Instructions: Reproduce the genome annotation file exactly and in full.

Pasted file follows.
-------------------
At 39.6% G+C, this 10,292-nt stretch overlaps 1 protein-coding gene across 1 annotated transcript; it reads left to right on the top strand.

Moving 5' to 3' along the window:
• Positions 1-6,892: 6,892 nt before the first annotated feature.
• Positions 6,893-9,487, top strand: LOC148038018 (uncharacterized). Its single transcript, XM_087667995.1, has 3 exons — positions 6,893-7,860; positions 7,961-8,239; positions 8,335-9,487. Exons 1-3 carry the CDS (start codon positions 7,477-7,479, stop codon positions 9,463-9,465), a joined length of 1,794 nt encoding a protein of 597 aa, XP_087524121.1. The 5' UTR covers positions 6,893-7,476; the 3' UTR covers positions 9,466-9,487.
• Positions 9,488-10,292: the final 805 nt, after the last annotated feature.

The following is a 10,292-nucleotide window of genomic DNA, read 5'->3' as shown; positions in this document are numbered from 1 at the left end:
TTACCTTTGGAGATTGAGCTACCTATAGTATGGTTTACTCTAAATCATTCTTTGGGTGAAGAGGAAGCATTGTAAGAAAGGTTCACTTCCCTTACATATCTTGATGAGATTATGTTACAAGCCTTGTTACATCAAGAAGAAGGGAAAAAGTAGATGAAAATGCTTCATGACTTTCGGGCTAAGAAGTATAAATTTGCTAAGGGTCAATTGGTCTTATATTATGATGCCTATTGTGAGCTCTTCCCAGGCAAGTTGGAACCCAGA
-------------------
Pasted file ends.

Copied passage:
At 39.6% G+C, this 10,292-nt stretch overlaps 1 protein-coding gene across 1 annotated transcript; it reads left to right on the top strand.

Moving 5' to 3' along the window:
• Positions 1-6,892: 6,892 nt before the first annotated feature.
• Positions 6,893-9,487, top strand: LOC148038018 (uncharacterized). Its single transcript, XM_087667995.1, has 3 exons — positions 6,893-7,860; positions 7,961-8,239; positions 8,335-9,487. Exons 1-3 carry the CDS (start codon positions 7,477-7,479, stop codon positions 9,463-9,465), a joined length of 1,794 nt encoding a protein of 597 aa, XP_087524121.1. The 5' UTR covers positions 6,893-7,476; the 3' UTR covers positions 9,466-9,487.
• Positions 9,488-10,292: the final 805 nt, after the last annotated feature.

The following is a 10,292-nucleotide window of genomic DNA, read 5'->3' as shown; positions in this document are numbered from 1 at the left end:
TTACCTTTGGAGATTGAGCTACCTATAGTATGGTTTACTCTAAATCATTCTTTGGGTGAAGAGGAAGCATTGTAAGAAAGGTTCACTTCCCTTACATATCTTGATGAGATTATGTTACAAGCCTTGTTACATCAAGAAGAAGGGAAAAAGTAGATGAAAATGCTTCATGACTTTCGGGCTAAGAAGTATAAATTTGCTAAGGGTCAATTGGTCTTATATTATGATGCCTATTGTGAGCTCTTCCCAGGCAAGTTGGAACCCAGA